Hands-free artist: Doug Jackson’s artwork at Museum show, sale
“An Impressionable 55 years”
Who: Doug Jackson
What: Art show and sale
Why: Anniversary as a painter
Where: Museum of the Gulf Coast, 700 Procter St., Port Arthur
When: 3-5 p.m. Aug. 3. Paintings will remain on display.
Douglas Jackson is still making an impression.
Fifty-five years after he took up his brush, the Port Arthur native and impressionist painter will offer 53 of his works in an art show and sale at The Museum of the Gulf Coast from 3-5 p.m. Aug. 3. This year marks his 55th year of painting.
Jackson, born in 1953, was born with cerebral palsy — he is unable to use his hands or legs — but began painting at age 11 by using a head stylus, designed by his father and his art teacher, to enable him to make brushstrokes by moving his head. It’s been a lifelong artistic pursuit, one that has enabled him to mingle with some famous people.
“He started out painting while lying on the floor,” said museum director Tom Neal, who said Jackson’s first painting, “A Summer Place,” was created with an easel his father crafted from an old dresser.
He’s spent decades doing painstaking work that has gained him some widespread acclaim.
In addition to painting without use of his hands, Jackson communicates using a computer.
Jackson once did a seascape for former U.S. Rep. Jack Brooks, D-Beaumont, who hung the painting in his own home. At the former Hughen School for Crippled Children in Port Arthur, where Jackson studied, he met legendary entertainer Bob Hope, who did charitable work for the school.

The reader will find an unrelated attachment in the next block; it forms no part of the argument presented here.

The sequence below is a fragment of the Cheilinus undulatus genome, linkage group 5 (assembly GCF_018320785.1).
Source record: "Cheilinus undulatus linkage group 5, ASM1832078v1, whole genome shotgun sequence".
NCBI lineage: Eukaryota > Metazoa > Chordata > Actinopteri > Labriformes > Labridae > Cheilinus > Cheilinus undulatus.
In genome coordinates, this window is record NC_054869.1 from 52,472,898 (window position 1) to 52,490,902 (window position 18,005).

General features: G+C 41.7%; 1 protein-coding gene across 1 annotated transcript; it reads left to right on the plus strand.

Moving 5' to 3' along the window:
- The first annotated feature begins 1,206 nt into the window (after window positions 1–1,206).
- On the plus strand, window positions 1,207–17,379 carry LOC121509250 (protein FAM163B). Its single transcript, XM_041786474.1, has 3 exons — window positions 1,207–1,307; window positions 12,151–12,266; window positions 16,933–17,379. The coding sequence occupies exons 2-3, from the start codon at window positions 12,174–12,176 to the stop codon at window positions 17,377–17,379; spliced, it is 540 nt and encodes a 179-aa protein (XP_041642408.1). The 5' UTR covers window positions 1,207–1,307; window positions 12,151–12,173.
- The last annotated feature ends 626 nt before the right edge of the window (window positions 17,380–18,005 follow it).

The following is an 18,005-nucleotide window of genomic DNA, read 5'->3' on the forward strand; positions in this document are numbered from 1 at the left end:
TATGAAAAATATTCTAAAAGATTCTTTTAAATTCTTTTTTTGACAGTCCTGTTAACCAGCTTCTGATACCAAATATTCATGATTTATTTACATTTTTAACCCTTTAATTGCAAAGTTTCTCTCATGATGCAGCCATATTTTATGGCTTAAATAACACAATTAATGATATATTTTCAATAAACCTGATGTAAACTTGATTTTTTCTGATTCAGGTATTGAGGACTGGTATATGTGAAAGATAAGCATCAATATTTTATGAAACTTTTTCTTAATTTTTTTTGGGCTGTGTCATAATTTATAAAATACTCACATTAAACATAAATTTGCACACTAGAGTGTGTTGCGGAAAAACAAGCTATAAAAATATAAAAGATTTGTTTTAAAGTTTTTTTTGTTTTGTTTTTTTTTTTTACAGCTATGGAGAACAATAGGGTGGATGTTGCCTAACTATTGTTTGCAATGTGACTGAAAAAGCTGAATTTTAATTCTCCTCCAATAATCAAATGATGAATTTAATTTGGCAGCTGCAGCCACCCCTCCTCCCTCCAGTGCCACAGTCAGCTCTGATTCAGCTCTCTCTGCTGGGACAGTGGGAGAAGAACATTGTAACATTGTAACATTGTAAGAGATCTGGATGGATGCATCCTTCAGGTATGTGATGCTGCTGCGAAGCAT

Entertainers like showman Jimmy Durante and Mark Chesnut and Tracy Byrd received Jackson paintings. Durante’s painting hung in his living room.
“All of these people have been taken aback by Doug and his stories and his skills,” Neal said.
Jackson previously served as a judge for a museum art show.
Neal said Jackson, who lives in a nursing home in Groves, was inspired by Monet and the impressionists and uses photos and his own travels to inspire his creations. His paintings, Neal said, celebrate natural beauty, life and faith.
Familiar images in his work include landscapes, trees, rushing rivers, mountains, lighthouses and Spanish missions.
Neal said Jackson’s work was displayed at the museum five years ago, when he marked 50 years as a painter.
“It was a big deal,” Neal said of the show. “People really did enjoy it and he is known through the community.”
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